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. Last Updated: 07/27/2016

War Dead Exhumed Over Prostitutes

MTWorkers on Thursday raking over the ground where the tombstones of the six Soviet pilots once stood in Khimki.
KHIMKI, Moscow Region -- The remains of World War II pilots have been exhumed from a monument along a highway heading toward Sheremetyevo Airport to widen the road and prevent prostitutes from desecrating the site, authorities said Thursday.

Several lawmakers accused authorities of desecrating the memory of the six Red Army pilots, who were shot down during the war, and drew a parallel between the exhumations and Estonia's recent decision to remove a Soviet war monument.

The remains were dug up near Leningradskoye Shosse in Khimki on Tuesday and will be reburied at a local cemetery on May 9, the Victory Day holiday, said Yevgeny Zaporozhets, deputy head of the Khimki administration.

He linked the decision to the upcoming reconstruction of Leningradskoye Shosse and said war veterans had asked for the reburial due to the prostitutes who gathered in the area at night.

"Veterans turned to us with a request to appease the souls of the dead," Zaporozhets said, standing near a gray memorial that before Tuesday had included six tombstones. A handful of workers raked over the soil where the tombs had once stood.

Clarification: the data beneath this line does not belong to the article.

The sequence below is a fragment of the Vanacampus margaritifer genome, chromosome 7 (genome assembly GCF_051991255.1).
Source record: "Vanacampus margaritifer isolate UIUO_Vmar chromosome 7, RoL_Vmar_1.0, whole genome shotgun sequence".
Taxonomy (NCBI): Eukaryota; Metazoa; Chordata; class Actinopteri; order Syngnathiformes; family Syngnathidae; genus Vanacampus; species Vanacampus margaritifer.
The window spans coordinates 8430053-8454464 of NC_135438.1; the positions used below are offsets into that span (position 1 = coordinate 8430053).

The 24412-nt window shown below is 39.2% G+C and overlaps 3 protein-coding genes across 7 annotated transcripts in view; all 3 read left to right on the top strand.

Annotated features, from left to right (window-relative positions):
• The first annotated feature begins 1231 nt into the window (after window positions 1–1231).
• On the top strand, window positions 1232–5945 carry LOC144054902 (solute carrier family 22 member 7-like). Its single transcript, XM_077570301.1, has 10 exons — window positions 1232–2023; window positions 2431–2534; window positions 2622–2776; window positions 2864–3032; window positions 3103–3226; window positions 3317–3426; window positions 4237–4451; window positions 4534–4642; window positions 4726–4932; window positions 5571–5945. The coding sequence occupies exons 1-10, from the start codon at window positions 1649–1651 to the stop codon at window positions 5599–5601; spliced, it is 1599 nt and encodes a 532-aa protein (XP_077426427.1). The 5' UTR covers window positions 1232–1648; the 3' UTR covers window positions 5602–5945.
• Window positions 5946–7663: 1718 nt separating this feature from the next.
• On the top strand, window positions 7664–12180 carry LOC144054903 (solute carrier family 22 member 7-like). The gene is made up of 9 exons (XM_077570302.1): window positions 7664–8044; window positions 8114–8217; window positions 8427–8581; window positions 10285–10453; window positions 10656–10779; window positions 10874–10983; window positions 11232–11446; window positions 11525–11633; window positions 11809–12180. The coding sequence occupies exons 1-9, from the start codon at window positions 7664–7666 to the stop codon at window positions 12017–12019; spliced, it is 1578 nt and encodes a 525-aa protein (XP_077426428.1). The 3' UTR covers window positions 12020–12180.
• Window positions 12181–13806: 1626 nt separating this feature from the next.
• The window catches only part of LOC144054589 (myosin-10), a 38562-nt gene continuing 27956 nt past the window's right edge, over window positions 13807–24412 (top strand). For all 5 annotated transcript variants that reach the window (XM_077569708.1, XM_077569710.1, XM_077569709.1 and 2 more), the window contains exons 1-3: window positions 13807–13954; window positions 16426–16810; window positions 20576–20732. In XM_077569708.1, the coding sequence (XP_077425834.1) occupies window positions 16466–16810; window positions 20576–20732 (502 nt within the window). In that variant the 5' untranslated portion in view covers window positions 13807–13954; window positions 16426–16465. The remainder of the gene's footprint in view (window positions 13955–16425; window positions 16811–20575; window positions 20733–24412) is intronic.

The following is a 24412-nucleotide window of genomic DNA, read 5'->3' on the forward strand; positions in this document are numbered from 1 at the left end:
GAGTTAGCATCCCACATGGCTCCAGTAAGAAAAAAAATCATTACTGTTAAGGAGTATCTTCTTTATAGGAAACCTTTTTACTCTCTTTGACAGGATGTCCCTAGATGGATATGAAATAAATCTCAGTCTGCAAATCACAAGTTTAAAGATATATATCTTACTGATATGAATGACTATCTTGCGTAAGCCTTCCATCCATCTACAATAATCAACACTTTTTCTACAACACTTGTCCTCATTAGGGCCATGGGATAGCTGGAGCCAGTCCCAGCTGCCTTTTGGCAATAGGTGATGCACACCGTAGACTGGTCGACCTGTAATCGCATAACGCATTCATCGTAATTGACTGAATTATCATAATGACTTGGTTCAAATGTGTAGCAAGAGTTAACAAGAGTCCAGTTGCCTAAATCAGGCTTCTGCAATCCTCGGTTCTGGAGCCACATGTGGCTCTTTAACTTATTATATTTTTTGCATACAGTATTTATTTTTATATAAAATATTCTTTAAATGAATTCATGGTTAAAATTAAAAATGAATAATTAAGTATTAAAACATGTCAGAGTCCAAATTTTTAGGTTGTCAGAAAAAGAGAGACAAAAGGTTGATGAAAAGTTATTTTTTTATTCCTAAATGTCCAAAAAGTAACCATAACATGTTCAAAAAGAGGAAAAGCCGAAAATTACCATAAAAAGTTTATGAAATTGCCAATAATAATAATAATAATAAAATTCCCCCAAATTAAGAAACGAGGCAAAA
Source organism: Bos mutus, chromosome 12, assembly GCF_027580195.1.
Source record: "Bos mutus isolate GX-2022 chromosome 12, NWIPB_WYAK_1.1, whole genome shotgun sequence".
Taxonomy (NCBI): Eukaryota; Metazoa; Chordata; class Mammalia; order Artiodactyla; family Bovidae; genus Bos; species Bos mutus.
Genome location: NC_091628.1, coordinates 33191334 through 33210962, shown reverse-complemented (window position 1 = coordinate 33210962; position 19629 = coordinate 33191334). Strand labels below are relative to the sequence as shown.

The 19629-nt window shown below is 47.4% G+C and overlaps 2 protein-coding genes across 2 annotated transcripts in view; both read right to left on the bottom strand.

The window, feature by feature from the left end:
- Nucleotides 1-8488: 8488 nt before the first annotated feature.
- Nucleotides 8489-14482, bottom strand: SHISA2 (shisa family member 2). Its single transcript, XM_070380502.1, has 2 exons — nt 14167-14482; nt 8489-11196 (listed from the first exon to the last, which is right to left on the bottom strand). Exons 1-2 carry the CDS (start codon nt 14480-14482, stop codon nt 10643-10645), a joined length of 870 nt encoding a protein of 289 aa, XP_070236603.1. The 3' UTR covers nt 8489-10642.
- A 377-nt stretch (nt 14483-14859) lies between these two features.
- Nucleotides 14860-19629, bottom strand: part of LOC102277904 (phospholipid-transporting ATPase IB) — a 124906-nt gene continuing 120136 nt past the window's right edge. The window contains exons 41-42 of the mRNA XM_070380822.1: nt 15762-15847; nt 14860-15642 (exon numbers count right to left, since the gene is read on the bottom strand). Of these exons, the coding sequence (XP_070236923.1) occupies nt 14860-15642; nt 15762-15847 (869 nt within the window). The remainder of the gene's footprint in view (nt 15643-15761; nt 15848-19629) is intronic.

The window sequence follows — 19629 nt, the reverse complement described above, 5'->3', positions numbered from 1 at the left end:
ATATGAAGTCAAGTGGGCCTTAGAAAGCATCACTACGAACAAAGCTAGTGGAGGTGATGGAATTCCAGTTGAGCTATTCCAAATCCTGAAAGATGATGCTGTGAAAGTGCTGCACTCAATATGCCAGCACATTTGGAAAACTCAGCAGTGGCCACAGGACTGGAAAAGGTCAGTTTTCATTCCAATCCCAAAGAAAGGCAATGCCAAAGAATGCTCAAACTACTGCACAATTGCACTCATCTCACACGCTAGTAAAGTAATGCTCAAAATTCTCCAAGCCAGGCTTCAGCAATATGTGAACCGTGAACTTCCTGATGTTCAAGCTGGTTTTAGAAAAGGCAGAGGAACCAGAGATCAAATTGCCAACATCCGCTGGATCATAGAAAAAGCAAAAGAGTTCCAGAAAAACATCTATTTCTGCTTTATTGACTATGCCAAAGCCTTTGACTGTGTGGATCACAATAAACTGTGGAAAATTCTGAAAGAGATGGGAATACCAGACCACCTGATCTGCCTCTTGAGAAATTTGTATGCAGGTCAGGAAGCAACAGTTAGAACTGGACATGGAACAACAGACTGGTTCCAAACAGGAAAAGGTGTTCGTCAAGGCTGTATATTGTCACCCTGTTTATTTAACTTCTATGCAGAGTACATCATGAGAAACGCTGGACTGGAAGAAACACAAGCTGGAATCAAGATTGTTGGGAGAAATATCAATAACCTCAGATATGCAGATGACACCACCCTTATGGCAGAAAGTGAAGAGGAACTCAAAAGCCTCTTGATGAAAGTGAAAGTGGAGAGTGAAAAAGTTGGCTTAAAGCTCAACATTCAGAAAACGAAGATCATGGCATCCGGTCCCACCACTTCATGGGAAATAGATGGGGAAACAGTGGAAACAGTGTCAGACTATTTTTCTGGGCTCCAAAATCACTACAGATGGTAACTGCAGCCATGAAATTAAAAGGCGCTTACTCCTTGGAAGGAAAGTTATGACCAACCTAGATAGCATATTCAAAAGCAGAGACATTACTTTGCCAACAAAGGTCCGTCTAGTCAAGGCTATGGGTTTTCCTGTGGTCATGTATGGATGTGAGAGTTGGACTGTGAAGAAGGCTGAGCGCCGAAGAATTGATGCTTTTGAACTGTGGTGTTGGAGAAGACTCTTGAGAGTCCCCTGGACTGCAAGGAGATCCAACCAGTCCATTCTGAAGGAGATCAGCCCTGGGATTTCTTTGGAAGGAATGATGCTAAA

The head of the Khimki veterans council, Nadezhda Frolova, said veterans had appealed for the reburial about a year ago.

A local resident and worker at a nearby clinic, Irina Rodionova, 42, agreed that the monument needed to be moved. "Prostitutes have been gathering behind the monument to change their clothes or relieve themselves," Rodionova said. "Many times they left their underwear and condoms there."

But Communist legislators in Khimki and Moscow criticized the decision.

"It's inexcusable to vandalize the tombs this way. It's desecration," Moscow City Duma Deputy Vladimir Ulas said. "If we don't respect our history, no one will respect us."

Ulas added that the Foreign Ministry has loudly complained about the Soviet monument in Estonia but kept silent about similar cases at home.

Estonia wants to remove the statue of a Red Army soldier from the capital, Tallinn, because many Estonians see it as a reminder of what they view as four decades of Soviet occupation and Red Army ruthlessness.

Russia says the removal would desecrate the memory of soldiers who died driving the German army out of Estonia at the end of World War II.

Federation Council Speaker Sergei Mironov said the Khimki decision showed there were people in both Russia and Estonia who "disrespect those who gave their lives for the motherland," RIA-Novosti reported. Mironov is the leader of A Just Russia, a pro-Kremlin party that has styled itself as an opposition group to United Russia, the other pro-Kremlin party.

The remains will be reburied in Novoluzhinskoye Cemetery on the other side of Leningradskoye Shosse, Khimki historian Alexander Mustafin said. An area of the cemetery has been dedicated to the World War II dead, and a special memorial to the pilots is being built there, he said.